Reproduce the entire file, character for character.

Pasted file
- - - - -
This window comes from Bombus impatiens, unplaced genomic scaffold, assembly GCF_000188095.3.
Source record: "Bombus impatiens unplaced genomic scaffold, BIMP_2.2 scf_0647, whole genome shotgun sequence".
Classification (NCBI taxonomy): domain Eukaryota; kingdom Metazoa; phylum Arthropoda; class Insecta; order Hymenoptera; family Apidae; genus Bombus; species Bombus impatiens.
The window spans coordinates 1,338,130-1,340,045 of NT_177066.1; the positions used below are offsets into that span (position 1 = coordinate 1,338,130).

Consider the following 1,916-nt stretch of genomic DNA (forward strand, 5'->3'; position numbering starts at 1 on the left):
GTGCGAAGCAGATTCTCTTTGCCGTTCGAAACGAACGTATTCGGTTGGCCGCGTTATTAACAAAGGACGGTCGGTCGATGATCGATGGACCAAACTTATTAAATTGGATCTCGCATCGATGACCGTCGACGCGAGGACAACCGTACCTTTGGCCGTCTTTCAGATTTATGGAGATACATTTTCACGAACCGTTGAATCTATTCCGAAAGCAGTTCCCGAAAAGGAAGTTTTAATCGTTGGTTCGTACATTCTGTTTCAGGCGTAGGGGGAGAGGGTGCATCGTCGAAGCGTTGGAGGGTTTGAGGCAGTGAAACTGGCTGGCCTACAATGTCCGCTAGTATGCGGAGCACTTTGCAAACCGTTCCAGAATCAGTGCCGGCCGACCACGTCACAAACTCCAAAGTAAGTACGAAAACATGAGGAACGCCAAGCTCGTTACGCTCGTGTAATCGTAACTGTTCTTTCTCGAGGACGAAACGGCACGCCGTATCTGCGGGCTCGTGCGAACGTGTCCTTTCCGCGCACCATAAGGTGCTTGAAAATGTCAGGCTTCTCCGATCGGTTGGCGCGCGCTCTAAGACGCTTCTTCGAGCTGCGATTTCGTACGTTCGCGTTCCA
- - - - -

This window comes from Bombus impatiens, unplaced genomic scaffold, assembly GCF_000188095.3.
Source record: "Bombus impatiens unplaced genomic scaffold, BIMP_2.2 scf_0647, whole genome shotgun sequence".
Classification (NCBI taxonomy): domain Eukaryota; kingdom Metazoa; phylum Arthropoda; class Insecta; order Hymenoptera; family Apidae; genus Bombus; species Bombus impatiens.
The window spans coordinates 1,338,130-1,340,045 of NT_177066.1; the positions used below are offsets into that span (position 1 = coordinate 1,338,130).

Consider the following 1,916-nt stretch of genomic DNA (forward strand, 5'->3'; position numbering starts at 1 on the left):
GTGCGAAGCAGATTCTCTTTGCCGTTCGAAACGAACGTATTCGGTTGGCCGCGTTATTAACAAAGGACGGTCGGTCGATGATCGATGGACCAAACTTATTAAATTGGATCTCGCATCGATGACCGTCGACGCGAGGACAACCGTACCTTTGGCCGTCTTTCAGATTTATGGAGATACATTTTCACGAACCGTTGAATCTATTCCGAAAGCAGTTCCCGAAAAGGAAGTTTTAATCGTTGGTTCGTACATTCTGTTTCAGGCGTAGGGGGAGAGGGTGCATCGTCGAAGCGTTGGAGGGTTTGAGGCAGTGAAACTGGCTGGCCTACAATGTCCGCTAGTATGCGGAGCACTTTGCAAACCGTTCCAGAATCAGTGCCGGCCGACCACGTCACAAACTCCAAAGTAAGTACGAAAACATGAGGAACGCCAAGCTCGTTACGCTCGTGTAATCGTAACTGTTCTTTCTCGAGGACGAAACGGCACGCCGTATCTGCGGGCTCGTGCGAACGTGTCCTTTCCGCGCACCATAAGGTGCTTGAAAATGTCAGGCTTCTCCGATCGGTTGGCGCGCGCTCTAAGACGCTTCTTCGAGCTGCGATTTCGTACGTTCGCGTTCCA